Another newcomer on the stage during the first panel was Oscar winner Lupita Nyong'o. However, don't expect to actually see much of Nyong'o in The Force Awakens as her role, Maz Kanata, was created using motion capture. While the technology makes it so the performers don't necessarily need to be present during the majority of shooting, Nyong'o said she preferred to be on set, explaining, "J.J. had me be a part of principle photography so my very first experience of motion capture was on the actual sets with the actual actors. So I am eternally grateful to him for giving me that, because it was a great way to get into this wonderful, crazy thing called motion capture." Abrams also commended her work, saying "She was remarkably tireless and willing to experiment with different versions of this character and it was kind of an amazing thing to discover over various iterations of Maz."

One familiar face on stage was Carrie Fisher who portrays the one and only Princess Leia. If you caught Fisher during her recent GMA appearance, you'll know how hilarious she can be. When asked about Leia's legacy as a strong female character, Fisher responded, "I am the beginning of girl power — Deal with it!" She followed up by joking about the differences between the sets, saying "I got to be the only girl on the all boy set, which was really fun, you know, to put things in their drinks and stuff like that. We drank through the whole trilogy in the beginning. This was a sober set."


The second panel included Oscar Isaac, John Boyega, Gwendoline Christine, Kathleen Kennedy, and, of course, Mr. Harrison Ford. Naturally, Ford's presence lead to questions about what it was like to step back into his iconic role. "It seemed easy to come back to the character. Clothes make the man. I had walked more than a mile in those boots. I was interested in the described path of the character. I thought there was an interesting bit of business for the character to do," Ford said.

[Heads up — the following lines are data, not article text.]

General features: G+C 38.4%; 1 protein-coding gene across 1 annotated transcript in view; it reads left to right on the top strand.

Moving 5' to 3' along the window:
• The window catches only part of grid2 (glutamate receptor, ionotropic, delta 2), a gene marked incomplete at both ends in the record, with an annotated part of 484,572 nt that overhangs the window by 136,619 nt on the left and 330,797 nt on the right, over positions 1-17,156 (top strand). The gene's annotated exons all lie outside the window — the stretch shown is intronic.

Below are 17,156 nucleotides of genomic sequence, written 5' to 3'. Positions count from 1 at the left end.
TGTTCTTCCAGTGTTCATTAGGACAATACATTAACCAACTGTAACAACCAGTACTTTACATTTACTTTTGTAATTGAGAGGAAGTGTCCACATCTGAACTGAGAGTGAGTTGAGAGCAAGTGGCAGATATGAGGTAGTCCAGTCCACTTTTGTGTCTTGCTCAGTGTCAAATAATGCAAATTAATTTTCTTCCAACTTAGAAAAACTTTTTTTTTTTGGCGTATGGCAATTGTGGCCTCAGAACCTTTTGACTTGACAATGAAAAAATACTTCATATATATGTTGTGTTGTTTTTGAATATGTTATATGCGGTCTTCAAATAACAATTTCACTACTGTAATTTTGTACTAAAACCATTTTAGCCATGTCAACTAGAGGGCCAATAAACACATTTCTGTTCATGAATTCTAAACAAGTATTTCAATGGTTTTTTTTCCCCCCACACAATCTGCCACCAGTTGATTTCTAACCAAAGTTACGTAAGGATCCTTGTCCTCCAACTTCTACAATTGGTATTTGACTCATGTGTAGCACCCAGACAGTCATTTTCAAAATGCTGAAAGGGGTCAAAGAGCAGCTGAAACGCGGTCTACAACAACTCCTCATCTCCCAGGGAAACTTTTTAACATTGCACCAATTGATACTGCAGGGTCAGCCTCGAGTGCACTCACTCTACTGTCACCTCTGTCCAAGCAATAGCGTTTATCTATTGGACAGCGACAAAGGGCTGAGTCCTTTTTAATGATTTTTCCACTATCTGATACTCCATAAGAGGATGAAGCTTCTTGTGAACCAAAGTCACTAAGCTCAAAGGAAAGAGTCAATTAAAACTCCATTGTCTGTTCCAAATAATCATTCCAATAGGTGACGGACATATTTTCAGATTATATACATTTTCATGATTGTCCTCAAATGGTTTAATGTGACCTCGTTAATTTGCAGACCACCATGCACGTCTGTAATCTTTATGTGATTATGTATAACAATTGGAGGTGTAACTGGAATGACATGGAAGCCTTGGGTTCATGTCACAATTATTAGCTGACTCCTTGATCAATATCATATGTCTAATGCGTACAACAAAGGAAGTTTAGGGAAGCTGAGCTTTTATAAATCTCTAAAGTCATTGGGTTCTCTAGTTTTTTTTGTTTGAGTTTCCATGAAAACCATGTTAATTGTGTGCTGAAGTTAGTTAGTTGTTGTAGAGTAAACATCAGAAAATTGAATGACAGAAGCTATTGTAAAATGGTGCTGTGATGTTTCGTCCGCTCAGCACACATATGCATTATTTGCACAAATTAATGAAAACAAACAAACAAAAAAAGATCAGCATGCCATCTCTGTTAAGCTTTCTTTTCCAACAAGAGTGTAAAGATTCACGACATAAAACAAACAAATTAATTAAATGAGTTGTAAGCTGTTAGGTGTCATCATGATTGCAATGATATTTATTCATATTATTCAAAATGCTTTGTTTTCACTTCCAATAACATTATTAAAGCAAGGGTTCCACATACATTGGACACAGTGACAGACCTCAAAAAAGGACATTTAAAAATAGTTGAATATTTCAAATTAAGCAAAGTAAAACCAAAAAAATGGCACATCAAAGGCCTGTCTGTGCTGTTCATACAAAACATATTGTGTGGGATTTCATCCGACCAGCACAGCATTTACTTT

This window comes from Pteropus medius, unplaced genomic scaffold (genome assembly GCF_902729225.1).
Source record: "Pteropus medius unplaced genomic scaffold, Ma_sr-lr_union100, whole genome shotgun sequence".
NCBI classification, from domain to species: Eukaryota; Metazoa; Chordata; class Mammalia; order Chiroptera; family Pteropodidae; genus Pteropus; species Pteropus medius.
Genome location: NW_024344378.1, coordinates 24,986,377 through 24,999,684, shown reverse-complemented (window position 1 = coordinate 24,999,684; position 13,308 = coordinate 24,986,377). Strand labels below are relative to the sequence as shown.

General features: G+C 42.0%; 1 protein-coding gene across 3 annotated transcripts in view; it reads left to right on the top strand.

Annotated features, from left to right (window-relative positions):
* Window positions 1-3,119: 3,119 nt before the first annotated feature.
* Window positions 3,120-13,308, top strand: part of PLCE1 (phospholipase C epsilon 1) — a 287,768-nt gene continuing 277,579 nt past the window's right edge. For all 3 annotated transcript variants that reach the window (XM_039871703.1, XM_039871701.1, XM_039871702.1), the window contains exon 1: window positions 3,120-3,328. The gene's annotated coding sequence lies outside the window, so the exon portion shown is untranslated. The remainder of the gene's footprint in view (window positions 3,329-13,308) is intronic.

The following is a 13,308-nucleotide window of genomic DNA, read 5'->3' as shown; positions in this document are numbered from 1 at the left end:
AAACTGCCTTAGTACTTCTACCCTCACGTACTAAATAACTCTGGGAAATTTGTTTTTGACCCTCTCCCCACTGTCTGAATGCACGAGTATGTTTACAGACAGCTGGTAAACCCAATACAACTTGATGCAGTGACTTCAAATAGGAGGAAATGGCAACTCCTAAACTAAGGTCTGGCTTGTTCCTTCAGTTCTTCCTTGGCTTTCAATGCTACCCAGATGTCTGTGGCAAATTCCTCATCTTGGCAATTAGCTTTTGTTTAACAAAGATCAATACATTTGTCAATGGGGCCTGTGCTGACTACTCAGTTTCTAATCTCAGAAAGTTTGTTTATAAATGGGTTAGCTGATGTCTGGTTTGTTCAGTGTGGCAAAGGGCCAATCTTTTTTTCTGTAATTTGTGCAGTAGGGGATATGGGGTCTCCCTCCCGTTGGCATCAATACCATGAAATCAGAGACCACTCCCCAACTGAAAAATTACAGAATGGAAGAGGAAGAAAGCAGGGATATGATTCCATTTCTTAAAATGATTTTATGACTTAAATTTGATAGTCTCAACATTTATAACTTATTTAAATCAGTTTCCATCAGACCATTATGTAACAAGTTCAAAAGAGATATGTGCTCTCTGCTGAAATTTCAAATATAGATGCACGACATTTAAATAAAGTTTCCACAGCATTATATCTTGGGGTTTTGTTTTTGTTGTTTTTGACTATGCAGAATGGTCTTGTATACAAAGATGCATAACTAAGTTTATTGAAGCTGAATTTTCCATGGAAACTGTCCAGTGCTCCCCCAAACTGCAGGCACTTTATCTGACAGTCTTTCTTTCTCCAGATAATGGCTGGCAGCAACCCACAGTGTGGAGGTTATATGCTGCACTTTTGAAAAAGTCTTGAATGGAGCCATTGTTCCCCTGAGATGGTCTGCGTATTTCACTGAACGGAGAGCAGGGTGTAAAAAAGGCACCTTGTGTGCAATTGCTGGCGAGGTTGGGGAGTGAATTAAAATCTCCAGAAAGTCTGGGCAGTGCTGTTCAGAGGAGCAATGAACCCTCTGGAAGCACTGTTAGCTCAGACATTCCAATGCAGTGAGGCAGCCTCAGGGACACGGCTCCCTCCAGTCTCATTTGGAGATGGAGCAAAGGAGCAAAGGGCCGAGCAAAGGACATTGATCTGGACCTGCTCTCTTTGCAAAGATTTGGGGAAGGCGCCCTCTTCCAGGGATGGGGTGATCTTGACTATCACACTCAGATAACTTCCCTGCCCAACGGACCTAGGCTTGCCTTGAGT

John Boyega, who until this film was best known for his role in cult hit Attack the Block, has unintentionally been involved in a couple of controversies regarding the film. His character, Finn, was the first viewers saw in the teaser for the movie and some were surprised to see a black Stormtrooper. Additionally, some have raised an eyebrow that Finn is noticeably smaller on the Chinese version of The Force Awakens poster. However, Boyega doesn't pay much mind to the race issue, telling the audience, "I really don’t care about the black storm trooper stuff. I couldn’t care less. This is a movie about human beings, about Wookies, spaceships, and TIE fighters, and it has an undertone and a message of courage, and a message of friendship, and loyalty. And I think that’s something that is ultimately important."

As for the other newbies, Oscar Isaac and Gwendoline Christie, they were asked what their favorite part of the original films was. For Christie, she recalls being impressed by one of the characters, explaining, "I just remember, I was about six when I saw the film, and I remember being so struck by the character of Princess Leia, and thinking even then, in my infant mind, 'This seems different to the other women I see in films,' and feeling very, very inspired by that." While Christie was struck by the strength of one character, Isaac was impressed with the unexpected tenderness of another, saying, "My favorite part was... in Return of the Jedi when Darth Vader’s helmet comes off and you see that he’s just a soft, sad, old, vulnerable man underneath."


As amazing as the rest of the panel was, perhaps the biggest reaction came from something Kathleen Kennedy, the head of Lucasfilm, said. Since Disney has been quiet about what's in the movie — including notably hiding Luke Skywalker from promotional materials — Kaling asked if Kennedy could say what wasn't in the movie. With no hesitation, Kennedy responded proudly, "Jar Jar: definitely not in the movie."

So, if nothing else brings you to the theatre to see Star Wars: The Force Awakens on December 18th, perhaps that tidbit will.